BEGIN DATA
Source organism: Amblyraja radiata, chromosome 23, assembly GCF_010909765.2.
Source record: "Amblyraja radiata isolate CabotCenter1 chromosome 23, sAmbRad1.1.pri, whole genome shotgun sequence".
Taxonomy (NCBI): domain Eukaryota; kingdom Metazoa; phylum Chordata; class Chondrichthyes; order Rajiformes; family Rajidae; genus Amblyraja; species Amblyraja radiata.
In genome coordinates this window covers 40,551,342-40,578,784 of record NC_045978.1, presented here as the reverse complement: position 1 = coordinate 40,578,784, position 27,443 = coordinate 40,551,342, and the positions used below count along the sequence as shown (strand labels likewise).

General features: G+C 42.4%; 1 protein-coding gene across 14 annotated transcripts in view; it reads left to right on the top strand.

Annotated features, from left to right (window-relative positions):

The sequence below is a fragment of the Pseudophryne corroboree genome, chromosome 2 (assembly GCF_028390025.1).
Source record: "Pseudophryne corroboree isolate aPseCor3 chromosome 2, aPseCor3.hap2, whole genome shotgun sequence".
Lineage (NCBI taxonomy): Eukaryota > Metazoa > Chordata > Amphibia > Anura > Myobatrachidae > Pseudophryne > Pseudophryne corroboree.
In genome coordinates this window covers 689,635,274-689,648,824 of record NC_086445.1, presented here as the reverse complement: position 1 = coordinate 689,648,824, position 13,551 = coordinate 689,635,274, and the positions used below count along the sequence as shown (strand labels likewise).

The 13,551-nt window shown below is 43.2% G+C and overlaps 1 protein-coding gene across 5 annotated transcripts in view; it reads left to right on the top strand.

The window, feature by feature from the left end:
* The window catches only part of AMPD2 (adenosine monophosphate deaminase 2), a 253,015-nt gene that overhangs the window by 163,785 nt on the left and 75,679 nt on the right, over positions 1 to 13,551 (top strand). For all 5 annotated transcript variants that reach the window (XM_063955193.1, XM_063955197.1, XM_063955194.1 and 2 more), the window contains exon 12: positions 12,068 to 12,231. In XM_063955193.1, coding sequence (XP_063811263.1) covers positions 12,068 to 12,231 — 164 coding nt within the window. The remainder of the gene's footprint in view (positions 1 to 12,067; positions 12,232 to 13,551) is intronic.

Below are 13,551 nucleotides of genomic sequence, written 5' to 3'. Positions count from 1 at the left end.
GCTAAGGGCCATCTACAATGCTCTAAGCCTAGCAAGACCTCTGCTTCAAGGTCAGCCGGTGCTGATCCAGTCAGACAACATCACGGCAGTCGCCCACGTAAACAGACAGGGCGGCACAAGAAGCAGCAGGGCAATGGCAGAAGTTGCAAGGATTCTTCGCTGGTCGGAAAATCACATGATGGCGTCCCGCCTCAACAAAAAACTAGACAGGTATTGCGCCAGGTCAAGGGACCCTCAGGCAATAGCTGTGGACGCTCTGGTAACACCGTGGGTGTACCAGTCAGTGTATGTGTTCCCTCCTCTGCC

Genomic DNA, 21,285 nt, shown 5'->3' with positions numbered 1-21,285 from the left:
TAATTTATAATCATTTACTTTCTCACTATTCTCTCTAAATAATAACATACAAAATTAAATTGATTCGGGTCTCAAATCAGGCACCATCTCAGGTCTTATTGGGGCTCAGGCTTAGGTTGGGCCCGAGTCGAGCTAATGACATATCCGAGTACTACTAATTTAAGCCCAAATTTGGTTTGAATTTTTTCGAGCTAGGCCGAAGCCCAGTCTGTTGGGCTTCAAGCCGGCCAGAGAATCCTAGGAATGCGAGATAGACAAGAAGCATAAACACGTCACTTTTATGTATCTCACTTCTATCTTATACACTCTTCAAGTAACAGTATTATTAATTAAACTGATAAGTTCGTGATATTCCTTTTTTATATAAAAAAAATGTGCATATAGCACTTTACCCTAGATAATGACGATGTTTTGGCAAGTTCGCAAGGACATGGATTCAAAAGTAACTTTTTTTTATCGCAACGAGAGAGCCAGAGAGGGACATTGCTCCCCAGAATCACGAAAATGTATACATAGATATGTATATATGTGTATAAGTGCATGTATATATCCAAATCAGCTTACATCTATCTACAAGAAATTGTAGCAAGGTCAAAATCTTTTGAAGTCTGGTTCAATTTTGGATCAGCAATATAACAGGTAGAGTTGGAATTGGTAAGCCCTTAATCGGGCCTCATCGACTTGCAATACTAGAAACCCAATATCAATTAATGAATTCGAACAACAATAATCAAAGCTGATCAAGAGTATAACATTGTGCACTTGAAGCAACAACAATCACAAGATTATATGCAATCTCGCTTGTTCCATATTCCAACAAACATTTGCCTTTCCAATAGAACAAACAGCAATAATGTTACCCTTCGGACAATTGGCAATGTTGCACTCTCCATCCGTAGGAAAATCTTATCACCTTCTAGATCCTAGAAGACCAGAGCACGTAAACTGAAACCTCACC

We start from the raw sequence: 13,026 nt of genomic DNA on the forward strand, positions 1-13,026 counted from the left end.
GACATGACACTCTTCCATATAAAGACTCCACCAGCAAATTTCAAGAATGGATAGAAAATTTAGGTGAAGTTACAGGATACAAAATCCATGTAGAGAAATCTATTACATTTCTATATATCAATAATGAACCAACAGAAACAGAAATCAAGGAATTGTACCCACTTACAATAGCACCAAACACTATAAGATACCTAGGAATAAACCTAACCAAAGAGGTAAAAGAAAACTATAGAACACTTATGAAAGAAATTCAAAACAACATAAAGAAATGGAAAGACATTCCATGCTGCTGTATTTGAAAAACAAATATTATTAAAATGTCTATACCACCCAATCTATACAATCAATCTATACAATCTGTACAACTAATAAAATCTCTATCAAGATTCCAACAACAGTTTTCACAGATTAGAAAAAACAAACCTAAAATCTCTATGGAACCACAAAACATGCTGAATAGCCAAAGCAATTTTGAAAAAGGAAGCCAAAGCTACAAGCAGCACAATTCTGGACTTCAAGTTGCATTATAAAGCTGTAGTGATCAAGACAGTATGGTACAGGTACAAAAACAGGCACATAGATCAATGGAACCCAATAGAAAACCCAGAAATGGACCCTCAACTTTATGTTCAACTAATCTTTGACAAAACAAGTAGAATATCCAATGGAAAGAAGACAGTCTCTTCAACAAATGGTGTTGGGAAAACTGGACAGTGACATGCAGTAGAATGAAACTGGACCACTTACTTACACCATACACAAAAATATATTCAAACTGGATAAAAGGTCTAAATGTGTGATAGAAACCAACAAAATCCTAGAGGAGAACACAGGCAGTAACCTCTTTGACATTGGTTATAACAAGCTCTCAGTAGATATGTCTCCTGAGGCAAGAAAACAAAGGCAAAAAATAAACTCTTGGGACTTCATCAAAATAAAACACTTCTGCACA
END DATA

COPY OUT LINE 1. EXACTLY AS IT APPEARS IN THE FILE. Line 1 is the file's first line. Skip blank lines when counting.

Source organism: Amblyraja radiata, chromosome 23, assembly GCF_010909765.2.